Depending upon the particular application of the Cloud computing model to a business, will normally dictate the level of due diligence that a customer will be seeking in this regard. For a particularly business critical arrangement, a customer may want the comfort of knowing that there are scheduled BC & DR tests for example, and may wish to participate in such tests or at the very least be notified of the results and actions arising from such tests. The Private Cloud —v- Public Cloud arrangements will again impact the visibility and input which a customer is likely to be afforded in respect of this.

However, irrespective of which model of Cloud computing is used, it is important to ensure that from a customer's perspective, the force majeure provisions in a contract do not undermine the comfort provided by the BC & DR, nor that the interaction between the contract's force majeure provisions and BC & DR provisions extend a supplier's obligations in respect of BC & DR wider than those arrangements which it has in place. Careful consideration is therefore required in respect of this.

Term and Termination Rights of the Respective Contract

Readers of the previous Technology Columns in respect of Cloud Computing will be aware that the term and termination rights in a contract will also be strongly influenced by the Cloud model — again a Public Cloud model, using shared infrastructure in a non-tailored manner amongst multiple clients, can have more flexibility from a contract duration and termination perspective, as the model will be more commoditised. However, move to a Private Cloud, and a Cloud service provider will wish to ensure that the term with the particular customer allows it to recoup its customer specific investment costs and margin.
So a Private Cloud arrangement is likely to have a longer term with more restricted termination rights, unless the service provider can obtain comfort through termination fees to provide it with adequate compensation to address a shorter term than was originally envisaged.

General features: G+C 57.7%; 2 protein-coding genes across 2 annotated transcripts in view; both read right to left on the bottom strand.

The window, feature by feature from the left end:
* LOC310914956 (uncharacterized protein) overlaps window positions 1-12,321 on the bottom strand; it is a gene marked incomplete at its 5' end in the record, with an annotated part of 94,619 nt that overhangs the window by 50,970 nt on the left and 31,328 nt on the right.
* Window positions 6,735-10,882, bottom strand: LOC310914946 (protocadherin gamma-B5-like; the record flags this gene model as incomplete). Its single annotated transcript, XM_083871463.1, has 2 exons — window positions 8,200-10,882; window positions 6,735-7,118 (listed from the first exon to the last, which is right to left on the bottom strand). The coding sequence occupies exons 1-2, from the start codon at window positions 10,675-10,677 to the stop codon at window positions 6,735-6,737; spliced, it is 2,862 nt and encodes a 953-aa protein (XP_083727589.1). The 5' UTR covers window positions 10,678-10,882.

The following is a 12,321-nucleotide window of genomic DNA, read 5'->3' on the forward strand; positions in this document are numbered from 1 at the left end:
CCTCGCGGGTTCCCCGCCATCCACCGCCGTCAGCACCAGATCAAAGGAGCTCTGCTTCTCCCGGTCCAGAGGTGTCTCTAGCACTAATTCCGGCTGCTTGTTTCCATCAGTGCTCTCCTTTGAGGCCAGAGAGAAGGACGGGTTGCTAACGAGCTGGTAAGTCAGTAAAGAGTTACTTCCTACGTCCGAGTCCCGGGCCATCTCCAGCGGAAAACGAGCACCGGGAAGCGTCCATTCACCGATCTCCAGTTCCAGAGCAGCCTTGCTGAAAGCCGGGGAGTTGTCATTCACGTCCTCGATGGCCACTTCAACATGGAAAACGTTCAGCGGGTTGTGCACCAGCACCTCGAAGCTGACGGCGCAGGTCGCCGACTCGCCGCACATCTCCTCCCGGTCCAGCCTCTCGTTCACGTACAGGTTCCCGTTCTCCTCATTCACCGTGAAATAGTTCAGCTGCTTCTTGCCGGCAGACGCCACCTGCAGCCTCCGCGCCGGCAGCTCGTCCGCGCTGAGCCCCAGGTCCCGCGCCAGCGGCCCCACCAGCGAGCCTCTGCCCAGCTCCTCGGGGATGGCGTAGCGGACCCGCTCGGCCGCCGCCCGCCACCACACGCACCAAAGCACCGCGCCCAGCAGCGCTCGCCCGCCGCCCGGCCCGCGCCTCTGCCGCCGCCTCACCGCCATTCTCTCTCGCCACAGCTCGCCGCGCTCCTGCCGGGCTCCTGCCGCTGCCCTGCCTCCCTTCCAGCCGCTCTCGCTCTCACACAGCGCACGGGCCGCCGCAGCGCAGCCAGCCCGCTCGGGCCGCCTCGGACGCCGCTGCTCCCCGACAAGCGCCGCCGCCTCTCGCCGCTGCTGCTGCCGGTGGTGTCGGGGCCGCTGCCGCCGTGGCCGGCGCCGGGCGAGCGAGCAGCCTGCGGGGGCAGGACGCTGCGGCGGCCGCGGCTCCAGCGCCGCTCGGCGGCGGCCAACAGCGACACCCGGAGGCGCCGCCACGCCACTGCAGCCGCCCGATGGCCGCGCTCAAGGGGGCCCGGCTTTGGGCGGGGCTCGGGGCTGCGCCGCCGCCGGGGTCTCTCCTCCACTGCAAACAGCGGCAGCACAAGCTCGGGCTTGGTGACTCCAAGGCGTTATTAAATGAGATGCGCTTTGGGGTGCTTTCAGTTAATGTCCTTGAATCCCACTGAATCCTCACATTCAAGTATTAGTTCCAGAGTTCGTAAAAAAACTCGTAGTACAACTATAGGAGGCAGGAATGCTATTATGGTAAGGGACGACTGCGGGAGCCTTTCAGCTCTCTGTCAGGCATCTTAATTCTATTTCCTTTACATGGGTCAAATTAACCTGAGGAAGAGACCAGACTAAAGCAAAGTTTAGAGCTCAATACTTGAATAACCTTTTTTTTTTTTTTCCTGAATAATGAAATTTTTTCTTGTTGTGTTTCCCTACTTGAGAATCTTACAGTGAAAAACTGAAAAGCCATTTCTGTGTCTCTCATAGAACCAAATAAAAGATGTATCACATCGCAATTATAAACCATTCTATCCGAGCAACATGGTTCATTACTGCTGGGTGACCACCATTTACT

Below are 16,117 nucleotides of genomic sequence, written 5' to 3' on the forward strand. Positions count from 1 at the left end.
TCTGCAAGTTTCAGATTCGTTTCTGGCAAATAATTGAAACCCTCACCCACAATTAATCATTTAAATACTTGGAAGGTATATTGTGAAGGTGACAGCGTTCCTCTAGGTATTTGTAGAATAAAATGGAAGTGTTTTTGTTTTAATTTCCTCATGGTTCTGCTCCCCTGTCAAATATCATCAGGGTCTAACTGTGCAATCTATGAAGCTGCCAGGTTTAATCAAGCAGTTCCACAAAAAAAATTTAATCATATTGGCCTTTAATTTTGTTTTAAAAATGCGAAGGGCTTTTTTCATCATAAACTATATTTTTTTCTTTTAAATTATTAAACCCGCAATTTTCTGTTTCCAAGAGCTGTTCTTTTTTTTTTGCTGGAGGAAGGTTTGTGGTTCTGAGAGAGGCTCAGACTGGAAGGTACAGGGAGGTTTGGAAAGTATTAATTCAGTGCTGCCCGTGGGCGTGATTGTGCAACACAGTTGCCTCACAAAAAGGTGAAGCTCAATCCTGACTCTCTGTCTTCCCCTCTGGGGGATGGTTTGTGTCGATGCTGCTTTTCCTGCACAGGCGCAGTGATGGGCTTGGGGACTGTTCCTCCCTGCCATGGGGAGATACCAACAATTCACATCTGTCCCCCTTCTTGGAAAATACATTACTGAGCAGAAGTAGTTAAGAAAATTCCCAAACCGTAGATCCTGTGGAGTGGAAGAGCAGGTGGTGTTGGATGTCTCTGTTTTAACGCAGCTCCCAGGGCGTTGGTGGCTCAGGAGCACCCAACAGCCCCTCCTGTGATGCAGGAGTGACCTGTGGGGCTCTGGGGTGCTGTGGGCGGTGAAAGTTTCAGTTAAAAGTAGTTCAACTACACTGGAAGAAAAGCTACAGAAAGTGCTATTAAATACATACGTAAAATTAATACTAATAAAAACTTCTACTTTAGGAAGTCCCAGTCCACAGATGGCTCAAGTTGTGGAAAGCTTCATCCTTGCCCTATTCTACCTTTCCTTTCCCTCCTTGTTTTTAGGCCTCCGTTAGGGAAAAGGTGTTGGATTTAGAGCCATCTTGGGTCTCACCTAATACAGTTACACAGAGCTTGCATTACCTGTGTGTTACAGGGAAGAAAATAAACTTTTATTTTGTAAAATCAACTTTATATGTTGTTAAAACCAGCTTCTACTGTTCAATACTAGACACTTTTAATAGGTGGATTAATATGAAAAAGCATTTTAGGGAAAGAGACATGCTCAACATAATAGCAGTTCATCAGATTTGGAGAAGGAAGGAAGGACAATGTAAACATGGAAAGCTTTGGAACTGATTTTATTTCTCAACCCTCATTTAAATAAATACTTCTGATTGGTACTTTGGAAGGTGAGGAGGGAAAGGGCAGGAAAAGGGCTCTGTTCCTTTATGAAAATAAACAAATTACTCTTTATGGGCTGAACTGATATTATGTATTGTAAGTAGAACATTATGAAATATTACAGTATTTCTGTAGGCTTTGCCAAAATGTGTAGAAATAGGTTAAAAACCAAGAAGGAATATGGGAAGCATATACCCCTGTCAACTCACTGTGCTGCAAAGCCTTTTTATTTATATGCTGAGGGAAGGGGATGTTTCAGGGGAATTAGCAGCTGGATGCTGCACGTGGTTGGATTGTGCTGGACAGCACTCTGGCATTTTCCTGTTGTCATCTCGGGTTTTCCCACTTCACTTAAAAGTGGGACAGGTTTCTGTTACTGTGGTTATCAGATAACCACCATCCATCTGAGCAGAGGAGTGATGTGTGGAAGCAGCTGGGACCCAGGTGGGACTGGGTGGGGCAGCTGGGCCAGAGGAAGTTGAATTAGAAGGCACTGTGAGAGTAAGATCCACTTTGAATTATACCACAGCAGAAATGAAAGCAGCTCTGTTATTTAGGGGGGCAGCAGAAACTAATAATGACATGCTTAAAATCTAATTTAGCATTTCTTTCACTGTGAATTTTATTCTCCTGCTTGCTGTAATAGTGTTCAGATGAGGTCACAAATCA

The consequences of termination also need to be considered, for example, from the perspective of data migration if the data is stored exclusively within the Cloud. This clearly will need to be addressed both by the contract, as well as by consideration of the actual migration process and data formats.

Final Thoughts

This and the previous Technology Column have provided some details in respect of some of the legal and business issues involved in Cloud arrangements, but they clearly are not exhaustive, as there will be other issues such as choice of law and jurisdiction, price fluctuations, TUPE, etc. However, the Technology Columns should give a flavour of some of the more Cloud specific issues from a business and legal perspective that need to be factored into the commercial and contractual discussions.

However, what should be evident from these Cloud themed Technology Columns, is that without an understanding of the underlying different Cloud models, parties are unlikely to have a smooth contract negotiation, as the constraints associated with the different models will have a corresponding effect on the contractual and business arrangements, which both parties must keep in mind. It is therefore important, that there are either: (1) appropriate compromises to reflect such constraints; or (2) comfort arrangements provided in another manner (eg termination costs, as has been discussed above) from a legal perspective, when the provisions being proposed are 'going against the grain' of the particular Cloud model.